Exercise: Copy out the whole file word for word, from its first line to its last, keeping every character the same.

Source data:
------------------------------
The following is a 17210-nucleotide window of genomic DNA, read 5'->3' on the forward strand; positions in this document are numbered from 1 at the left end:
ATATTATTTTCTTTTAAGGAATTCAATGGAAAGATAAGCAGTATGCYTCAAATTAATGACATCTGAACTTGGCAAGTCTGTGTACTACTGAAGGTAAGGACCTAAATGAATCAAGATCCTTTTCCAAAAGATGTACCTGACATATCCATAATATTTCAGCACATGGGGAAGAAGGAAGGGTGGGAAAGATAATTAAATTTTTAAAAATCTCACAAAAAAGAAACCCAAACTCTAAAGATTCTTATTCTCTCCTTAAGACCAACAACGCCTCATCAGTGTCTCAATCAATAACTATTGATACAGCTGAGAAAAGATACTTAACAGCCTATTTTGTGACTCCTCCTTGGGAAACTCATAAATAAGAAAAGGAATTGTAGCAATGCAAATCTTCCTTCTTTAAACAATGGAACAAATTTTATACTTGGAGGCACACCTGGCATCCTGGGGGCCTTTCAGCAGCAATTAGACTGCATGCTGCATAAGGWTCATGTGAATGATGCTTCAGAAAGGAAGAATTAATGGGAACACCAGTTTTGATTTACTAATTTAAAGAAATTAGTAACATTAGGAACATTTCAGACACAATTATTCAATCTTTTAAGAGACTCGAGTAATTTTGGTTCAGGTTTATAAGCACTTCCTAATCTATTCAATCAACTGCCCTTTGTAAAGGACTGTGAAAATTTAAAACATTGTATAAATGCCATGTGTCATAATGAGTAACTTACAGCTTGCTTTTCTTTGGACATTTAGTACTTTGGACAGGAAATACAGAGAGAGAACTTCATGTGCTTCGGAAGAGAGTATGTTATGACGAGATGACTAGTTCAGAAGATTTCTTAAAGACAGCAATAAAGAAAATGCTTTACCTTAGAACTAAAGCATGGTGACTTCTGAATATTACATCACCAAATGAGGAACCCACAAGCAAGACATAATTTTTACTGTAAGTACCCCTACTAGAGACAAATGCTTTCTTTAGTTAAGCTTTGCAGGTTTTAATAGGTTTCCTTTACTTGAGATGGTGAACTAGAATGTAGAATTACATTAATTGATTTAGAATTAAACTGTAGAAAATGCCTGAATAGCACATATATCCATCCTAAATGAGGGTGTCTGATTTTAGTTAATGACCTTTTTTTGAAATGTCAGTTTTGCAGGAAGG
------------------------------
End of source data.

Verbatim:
The following is a 17210-nucleotide window of genomic DNA, read 5'->3' on the forward strand; positions in this document are numbered from 1 at the left end:
ATATTATTTTCTTTTAAGGAATTCAATGGAAAGATAAGCAGTATGCYTCAAATTAATGACATCTGAACTTGGCAAGTCTGTGTACTACTGAAGGTAAGGACCTAAATGAATCAAGATCCTTTTCCAAAAGATGTACCTGACATATCCATAATATTTCAGCACATGGGGAAGAAGGAAGGGTGGGAAAGATAATTAAATTTTTAAAAATCTCACAAAAAAGAAACCCAAACTCTAAAGATTCTTATTCTCTCCTTAAGACCAACAACGCCTCATCAGTGTCTCAATCAATAACTATTGATACAGCTGAGAAAAGATACTTAACAGCCTATTTTGTGACTCCTCCTTGGGAAACTCATAAATAAGAAAAGGAATTGTAGCAATGCAAATCTTCCTTCTTTAAACAATGGAACAAATTTTATACTTGGAGGCACACCTGGCATCCTGGGGGCCTTTCAGCAGCAATTAGACTGCATGCTGCATAAGGWTCATGTGAATGATGCTTCAGAAAGGAAGAATTAATGGGAACACCAGTTTTGATTTACTAATTTAAAGAAATTAGTAACATTAGGAACATTTCAGACACAATTATTCAATCTTTTAAGAGACTCGAGTAATTTTGGTTCAGGTTTATAAGCACTTCCTAATCTATTCAATCAACTGCCCTTTGTAAAGGACTGTGAAAATTTAAAACATTGTATAAATGCCATGTGTCATAATGAGTAACTTACAGCTTGCTTTTCTTTGGACATTTAGTACTTTGGACAGGAAATACAGAGAGAGAACTTCATGTGCTTCGGAAGAGAGTATGTTATGACGAGATGACTAGTTCAGAAGATTTCTTAAAGACAGCAATAAAGAAAATGCTTTACCTTAGAACTAAAGCATGGTGACTTCTGAATATTACATCACCAAATGAGGAACCCACAAGCAAGACATAATTTTTACTGTAAGTACCCCTACTAGAGACAAATGCTTTCTTTAGTTAAGCTTTGCAGGTTTTAATAGGTTTCCTTTACTTGAGATGGTGAACTAGAATGTAGAATTACATTAATTGATTTAGAATTAAACTGTAGAAAATGCCTGAATAGCACATATATCCATCCTAAATGAGGGTGTCTGATTTTAGTTAATGACCTTTTTTTGAAATGTCAGTTTTGCAGGAAGG